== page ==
The U.S. Senate and House approved the United States-Mexico-Canada Agreement, effectively replacing the North American Free Trade Agreement.
There were some improvements and failures, but it represents a failure again for America's independent family farms, rural communities, and our food system and economy.
U.S. dairy farmers received access to only 3.6% of the Canadian Class VII dairy market.
Policies such as this trade agreement have led to thousands of U.S. dairy farmers going out of business. Wisconsin lost 818 dairy farms and Minnesota lost 315 in 2019 alone, and 2020 will not see any significant improvement from USMCA for dairy farms.
Cattlemen are not faring much better. We have lost a quarter of our American cattle producers since NAFTA was adopted. America’s herd has lost almost 7 million cattle, and the country lost 25% of U.S. livestock auction barns, eliminated 48 meatpacking plants, 75% of all U.S. cattle feedlots, and created a $1.4 billion annual deficit in the trade of cattle and beef with Canada and Mexico.
Beef exports to Canada (the fourth-largest U.S. market) are down 11.3% this year, while imports of beef from Canada are up 8%. Canada, the No. 1 exporter of beef to the U.S., stands at 27.7% of the total imports of beef to America.
Mexico is the third-largest exporter of beef to the U.S. and also the third-largest source of imports of U.S. beef. Beef exports to Mexico are down 3.5% while imports of beef from Mexico are up 14%. Mexico exported 1.3 million feeder cattle to the U.S. — the largest in 14 years. Mexican feeders sold for $200 less than U.S.-sourced feeders. This is especially important to Missouri cattle producers as Missouri is the No. 2 state for cow/calf production. The profit per pair was $438 in 2015, and this year, profit is projected below $138.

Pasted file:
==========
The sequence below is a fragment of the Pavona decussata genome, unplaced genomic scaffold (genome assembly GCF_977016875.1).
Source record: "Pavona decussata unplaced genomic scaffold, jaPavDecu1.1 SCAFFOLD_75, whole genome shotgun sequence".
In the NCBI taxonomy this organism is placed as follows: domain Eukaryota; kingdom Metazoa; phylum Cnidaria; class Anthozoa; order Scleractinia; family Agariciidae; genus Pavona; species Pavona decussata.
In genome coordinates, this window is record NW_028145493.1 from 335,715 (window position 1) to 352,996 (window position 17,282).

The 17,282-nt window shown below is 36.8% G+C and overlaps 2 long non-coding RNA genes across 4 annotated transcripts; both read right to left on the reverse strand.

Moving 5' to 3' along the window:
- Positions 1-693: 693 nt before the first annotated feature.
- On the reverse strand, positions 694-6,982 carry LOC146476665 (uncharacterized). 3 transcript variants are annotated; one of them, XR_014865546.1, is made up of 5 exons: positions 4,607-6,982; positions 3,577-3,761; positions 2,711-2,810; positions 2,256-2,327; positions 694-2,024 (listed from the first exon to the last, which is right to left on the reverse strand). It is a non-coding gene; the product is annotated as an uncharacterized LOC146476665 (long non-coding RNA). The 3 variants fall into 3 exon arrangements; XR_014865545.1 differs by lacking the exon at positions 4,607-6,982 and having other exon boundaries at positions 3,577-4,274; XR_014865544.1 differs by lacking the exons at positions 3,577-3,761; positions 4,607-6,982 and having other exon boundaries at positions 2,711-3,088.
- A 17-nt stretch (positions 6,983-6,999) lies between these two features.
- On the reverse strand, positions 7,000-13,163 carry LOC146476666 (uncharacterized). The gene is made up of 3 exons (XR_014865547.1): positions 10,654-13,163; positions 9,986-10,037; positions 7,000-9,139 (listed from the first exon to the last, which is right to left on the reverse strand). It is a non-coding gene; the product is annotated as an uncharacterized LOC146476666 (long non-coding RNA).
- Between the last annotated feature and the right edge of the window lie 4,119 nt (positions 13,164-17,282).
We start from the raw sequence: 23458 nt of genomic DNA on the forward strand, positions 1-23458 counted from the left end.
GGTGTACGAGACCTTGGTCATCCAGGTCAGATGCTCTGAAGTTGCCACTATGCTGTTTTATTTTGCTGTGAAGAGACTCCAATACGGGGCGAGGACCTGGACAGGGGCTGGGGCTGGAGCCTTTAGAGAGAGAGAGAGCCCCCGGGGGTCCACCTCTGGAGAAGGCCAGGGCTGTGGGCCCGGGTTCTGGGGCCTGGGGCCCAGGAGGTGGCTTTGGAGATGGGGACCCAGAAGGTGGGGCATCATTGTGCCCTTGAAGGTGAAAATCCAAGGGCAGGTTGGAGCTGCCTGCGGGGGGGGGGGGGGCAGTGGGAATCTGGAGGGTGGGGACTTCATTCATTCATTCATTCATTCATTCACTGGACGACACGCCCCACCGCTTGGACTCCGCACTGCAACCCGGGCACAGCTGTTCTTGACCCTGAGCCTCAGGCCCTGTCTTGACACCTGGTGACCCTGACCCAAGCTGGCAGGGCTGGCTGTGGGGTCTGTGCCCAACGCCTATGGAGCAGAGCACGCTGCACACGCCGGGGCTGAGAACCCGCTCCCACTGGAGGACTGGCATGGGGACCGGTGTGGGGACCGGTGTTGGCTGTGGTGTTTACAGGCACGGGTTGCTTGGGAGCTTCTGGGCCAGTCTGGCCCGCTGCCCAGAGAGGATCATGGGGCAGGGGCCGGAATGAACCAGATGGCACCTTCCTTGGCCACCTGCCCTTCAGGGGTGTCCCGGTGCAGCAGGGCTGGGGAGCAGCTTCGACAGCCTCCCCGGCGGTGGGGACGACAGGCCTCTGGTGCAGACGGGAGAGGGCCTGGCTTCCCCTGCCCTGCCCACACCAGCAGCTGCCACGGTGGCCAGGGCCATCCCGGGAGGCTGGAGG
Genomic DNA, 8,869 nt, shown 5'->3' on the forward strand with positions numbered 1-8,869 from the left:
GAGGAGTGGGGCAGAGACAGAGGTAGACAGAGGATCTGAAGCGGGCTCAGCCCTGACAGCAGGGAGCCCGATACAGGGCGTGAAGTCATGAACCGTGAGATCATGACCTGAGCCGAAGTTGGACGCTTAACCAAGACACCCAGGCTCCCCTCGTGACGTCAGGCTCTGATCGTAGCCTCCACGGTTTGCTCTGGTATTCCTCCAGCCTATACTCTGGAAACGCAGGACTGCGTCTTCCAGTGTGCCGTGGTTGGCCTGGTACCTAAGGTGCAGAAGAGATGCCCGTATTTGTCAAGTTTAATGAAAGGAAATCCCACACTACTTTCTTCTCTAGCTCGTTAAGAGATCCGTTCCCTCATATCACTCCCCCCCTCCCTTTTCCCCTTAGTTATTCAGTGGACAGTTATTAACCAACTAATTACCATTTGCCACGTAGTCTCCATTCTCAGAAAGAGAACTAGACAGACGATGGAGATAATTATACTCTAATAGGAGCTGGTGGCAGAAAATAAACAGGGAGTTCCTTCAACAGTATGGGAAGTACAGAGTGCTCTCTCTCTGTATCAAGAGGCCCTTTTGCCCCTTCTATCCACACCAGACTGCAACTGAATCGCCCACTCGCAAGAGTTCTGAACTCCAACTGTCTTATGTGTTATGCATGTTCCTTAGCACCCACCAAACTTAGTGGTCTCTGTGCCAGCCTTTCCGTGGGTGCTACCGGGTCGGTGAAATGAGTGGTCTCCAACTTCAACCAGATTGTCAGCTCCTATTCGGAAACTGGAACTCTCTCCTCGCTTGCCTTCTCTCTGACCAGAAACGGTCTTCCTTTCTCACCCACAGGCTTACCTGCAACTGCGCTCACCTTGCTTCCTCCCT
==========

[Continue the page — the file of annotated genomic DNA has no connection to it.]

Because USMCA involves the two countries that caused Congress to repeal country of origin labeling, we should have taken the opportunity to negotiate implementing COOL into USMCA. Mandatory COOL was implemented in 2009 and led to a steady increase in fed cattle until its repeal in 2015. The repeal saw a 34% drop in fed cattle prices in one year.
More than 10,000 independent cattlemen and consumers contacted government officials demanding COOL be reinstated in the rewrite of NAFTA — no better opportunity to right an obvious wrong.
Fifty family farm groups sent a letter asking for reinstatement of COOL, the best promotional tool for independent cattle producers and the best education for consumers. Some of these groups included the National Family Farm Coalition, Farm Aid, R-CALF and the Missouri Rural Crisis Center.
But because of the lobbying power of the meatpackers and their allies, it wasn’t even entertained. Corporate agriculture, foreign meat traders and the National Cattleman’s Beef Association killed COOL, both in 2015 and in the USMCA.
The NCBA is an industry group that represents the global meat cabal, not family farm cattle producers. It benefits from beef checkoff taxes charged U.S. beef producers and from foreign imported beef competing with U.S. producers. NCBA collects the same checkoff dollar from foreign cattle and beef as from U.S. beef producers. The more imports the better for them at a loss for U.S. producers.
Its state affiliate, the Missouri Cattlemen’s Association, isn’t any better and lobbies for foreign control of our Missouri farmland and food system at every opportunity.
The USMCA, just like NAFTA, was written by the very corporations it benefits and will not fix any of the economic issues facing U.S. farmers and rural communities.
Darvin Bentlage is a Barton County cattleman.